Amahl was brilliantly portrayed by Luciano Pantano whose powerful and expressive treble voice echoed throughout the auditorium. Young Luciano sang the song of the sheep, “I was a Shepherd” with poignant tenderness. His blending with his Mother, soprano Aundi Marie Moore showed the love they shared despite his constant “fibs” that soon became true.

Ms. Moore’s frustration at being poor with a crippled child was keenly felt. Amahl sings “Don’t Cry Mother Dear,” when she suggests they go begging so they can get some food to eat. Her Puccini-like singing of “Do they know …All that gold” was one of the amazing highlights of this magical evening. Ms. Moore’s radiant and powerful soprano was always tapered to accommodate her partner (son) Amahl so that both voices blended and resonated evenly. “I will miss you very much” was so beautifully presented at the end.

Joseph Gaines was a colorful, and lovable King Kaspar and his singing of the iconic “This is my box” was amusing. His tenor was expressive and often rhapsodic. His happy cries of “lovely, lovely, lovely,” still echo in memory.

Daniel Belcher’s robust baritone made him a miraculous irascible King Melchior and his shredded strands of colored costume a bit of a roustabout. He occasionally sat in the audience and always created a bit of a stir with his quizzical antics.

Musa Ngqungwana was a strong King Balthazar and one always felt that his deep rich basso was assurance that all would be well. His magnificent vocal blend with his two royal friends on their mission to find the child who will redeem the world in, “Have you seen a child?” was glorious. He wore dungarees as part of his costume. The three “Kings” had an aura of being homeless as well. Some of their “gifts” were cans of beans and peas, old newspaper shreds and even Kaspar’s parrot was a newspaper picture of one. Each homeless looking King carried themselves with a sense of strength and persistent dignity.

Jessica Jahn’s costumes were colorful and truthful, each one summarizing the character of good people gone astray by circumstance but showing joy and big bigheartedness.

The peasants and villagers excellent dancing was arranged by choreographer Winston A. Benons, Jr. He put exceptional zest and flair in the dancing. It was nice to chat with Winston and Omari Contasté one of his stellar dancers.

One of the most touching moments was when Amahl (Luciano Pantano) asked King Kaspar, “amongst your magic stones in your box, is there one that could cure a crippled boy?” Kaspar who was very deaf replies,”eh?” and dejected Amahl said, “Never mind.” This was very poignantly done. When Amahl’s Mother sings, “All that gold,” and “For my child,  and is caught stealing some of the gold and cash by the King’s Page, security guard Jonathan R. Green, his soaring cries of “thief, thief” had us jumping in our seats. Amahl fiercely defends his Mother, threatening to beat him. The page was dressed in a modern Security guard outfit and of course, being a large adult, overwhelmed young Amahl but kept him at bay.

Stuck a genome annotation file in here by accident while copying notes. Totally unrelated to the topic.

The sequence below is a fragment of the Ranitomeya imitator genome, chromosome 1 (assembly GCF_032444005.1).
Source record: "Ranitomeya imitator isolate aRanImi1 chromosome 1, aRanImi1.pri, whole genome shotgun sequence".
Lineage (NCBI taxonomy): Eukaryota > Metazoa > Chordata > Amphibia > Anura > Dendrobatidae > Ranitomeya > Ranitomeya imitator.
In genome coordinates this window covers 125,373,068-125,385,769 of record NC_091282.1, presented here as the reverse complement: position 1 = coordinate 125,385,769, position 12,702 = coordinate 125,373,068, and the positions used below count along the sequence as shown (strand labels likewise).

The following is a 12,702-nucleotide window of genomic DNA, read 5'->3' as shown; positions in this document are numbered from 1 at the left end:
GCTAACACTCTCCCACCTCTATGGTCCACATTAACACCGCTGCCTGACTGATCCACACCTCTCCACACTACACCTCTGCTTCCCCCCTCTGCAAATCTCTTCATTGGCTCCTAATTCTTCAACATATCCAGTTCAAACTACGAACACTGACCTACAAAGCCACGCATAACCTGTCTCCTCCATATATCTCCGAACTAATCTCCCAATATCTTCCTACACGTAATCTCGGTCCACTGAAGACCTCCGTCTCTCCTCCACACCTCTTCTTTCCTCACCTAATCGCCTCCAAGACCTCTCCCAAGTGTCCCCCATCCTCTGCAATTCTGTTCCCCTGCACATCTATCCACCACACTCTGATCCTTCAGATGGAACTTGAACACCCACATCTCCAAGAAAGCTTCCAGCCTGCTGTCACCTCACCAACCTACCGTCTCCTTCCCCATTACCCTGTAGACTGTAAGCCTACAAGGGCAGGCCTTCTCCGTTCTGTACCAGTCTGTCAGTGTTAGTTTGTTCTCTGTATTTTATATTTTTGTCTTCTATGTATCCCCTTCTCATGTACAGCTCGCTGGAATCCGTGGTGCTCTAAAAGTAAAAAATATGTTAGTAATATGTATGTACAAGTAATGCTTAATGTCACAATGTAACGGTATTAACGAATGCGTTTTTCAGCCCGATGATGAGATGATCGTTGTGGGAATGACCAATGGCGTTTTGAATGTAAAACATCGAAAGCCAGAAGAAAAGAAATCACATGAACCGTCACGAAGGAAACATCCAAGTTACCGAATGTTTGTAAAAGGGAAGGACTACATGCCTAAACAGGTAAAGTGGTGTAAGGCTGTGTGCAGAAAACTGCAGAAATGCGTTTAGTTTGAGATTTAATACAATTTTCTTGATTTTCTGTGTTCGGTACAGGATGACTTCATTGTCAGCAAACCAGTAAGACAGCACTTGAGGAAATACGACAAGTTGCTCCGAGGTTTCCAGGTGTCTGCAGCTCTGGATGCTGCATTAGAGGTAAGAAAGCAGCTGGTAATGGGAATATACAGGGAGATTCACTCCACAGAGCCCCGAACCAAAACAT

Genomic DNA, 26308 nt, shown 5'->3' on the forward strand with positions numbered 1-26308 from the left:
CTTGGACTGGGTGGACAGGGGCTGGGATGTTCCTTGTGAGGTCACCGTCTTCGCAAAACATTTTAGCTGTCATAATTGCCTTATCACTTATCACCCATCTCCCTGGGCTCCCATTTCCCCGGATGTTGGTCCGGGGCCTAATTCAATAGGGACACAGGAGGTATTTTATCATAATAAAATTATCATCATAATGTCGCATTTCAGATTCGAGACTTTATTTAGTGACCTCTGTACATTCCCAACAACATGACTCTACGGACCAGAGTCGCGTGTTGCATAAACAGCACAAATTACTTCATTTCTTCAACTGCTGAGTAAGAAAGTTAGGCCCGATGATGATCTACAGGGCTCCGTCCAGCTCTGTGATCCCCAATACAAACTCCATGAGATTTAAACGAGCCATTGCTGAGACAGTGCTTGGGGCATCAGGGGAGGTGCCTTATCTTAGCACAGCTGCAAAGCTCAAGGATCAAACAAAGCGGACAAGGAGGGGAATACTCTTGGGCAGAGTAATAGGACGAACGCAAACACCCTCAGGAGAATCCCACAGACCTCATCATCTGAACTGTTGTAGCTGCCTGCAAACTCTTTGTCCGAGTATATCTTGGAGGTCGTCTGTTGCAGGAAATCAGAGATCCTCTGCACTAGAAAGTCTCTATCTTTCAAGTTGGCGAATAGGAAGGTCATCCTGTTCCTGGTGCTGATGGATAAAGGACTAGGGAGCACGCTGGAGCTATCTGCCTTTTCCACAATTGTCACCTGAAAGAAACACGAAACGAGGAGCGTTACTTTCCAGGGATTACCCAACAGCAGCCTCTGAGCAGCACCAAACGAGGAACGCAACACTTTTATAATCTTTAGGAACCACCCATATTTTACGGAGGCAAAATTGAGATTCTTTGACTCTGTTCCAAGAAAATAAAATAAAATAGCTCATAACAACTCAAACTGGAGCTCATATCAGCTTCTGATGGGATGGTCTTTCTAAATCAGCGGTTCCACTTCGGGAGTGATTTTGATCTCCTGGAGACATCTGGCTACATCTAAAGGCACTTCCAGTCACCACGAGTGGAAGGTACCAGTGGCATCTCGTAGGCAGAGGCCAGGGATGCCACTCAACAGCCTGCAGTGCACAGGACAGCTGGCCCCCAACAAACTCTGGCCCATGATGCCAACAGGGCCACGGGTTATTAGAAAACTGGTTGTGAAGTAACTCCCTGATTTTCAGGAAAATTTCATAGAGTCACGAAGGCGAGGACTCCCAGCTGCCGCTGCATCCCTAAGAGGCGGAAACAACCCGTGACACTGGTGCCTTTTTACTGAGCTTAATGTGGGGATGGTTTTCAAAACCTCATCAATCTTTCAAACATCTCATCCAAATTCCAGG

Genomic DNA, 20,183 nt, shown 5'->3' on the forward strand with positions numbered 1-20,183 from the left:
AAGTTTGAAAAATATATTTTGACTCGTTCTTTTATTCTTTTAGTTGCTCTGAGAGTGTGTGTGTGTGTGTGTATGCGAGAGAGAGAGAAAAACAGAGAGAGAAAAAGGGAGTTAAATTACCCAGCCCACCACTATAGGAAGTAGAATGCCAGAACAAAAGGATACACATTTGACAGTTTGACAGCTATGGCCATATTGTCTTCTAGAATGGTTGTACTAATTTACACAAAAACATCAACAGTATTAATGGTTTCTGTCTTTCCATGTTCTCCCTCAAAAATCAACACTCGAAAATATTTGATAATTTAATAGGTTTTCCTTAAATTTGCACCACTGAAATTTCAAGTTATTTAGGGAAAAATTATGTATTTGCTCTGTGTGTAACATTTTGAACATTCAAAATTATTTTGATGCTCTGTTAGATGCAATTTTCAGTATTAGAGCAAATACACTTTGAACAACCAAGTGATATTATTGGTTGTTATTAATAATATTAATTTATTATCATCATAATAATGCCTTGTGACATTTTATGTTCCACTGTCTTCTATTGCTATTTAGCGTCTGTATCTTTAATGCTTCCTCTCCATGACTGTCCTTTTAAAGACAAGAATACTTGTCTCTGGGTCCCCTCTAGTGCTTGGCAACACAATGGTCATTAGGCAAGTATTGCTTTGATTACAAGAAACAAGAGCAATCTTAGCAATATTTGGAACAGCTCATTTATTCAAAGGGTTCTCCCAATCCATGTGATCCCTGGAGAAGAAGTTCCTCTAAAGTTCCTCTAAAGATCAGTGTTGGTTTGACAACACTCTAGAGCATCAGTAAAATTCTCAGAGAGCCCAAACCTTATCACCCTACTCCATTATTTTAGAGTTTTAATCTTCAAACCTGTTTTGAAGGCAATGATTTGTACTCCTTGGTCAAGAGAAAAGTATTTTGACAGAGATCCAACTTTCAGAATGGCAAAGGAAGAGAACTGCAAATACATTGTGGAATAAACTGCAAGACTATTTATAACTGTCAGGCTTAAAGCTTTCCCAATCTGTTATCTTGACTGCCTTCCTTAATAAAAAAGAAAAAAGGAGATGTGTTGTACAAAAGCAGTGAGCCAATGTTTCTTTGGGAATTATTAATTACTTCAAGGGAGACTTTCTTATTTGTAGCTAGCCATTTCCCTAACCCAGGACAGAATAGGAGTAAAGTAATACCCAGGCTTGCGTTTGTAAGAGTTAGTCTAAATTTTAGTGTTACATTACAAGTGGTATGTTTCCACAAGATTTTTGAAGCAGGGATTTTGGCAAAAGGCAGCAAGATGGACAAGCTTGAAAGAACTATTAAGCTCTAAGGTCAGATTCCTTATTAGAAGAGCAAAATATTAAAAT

Eric Einhorn Stage Director with cast of Amahl
Photo by Marcello Pantano

When the “Kings” forgive Amahl’s Mother and sing of the Child again, she gives the money back and Amahl offers his “walking cane” in case the child might need one. Amahl discovers at that moment, that he is walking like a normal child. All the Kings marvel and ask if they could touch him which he allows. Reluctantly Amahl lets the Security guard touch him, “but only once!”

All ends happily with a loving duet between mother and child and with the familiar shepherds pipe echoing Amahl’s opening theme. The three Kings leave for their journey to the Child as Amahl’s Mother waves goodbye to the familiar and friendly shepherds pipe theme.

The chorus sang wondrously, the dancers were seemingly energizer batteries in their enthusiasm. Shawn K. Kaufman’s lighting design was vital, Gabrielle Vincent’s hair and makeup design was clever and kudos to choral director Michael A. Ciavaglia. The chorus singing of the Shepherds’ song (Emily, Emily, Michael, Bartholomew) was delightful. My wife Judy sang this at Santa Monica City College in their choir when Amahl and the Night Visitors was fairly new.

The applause and cheers was a strong testament to Gian-Carlo Menotti’s Christmas masterpiece changed, yet powerfully unchanged, in its message of peace and kindness and generosity especially at Christmastime.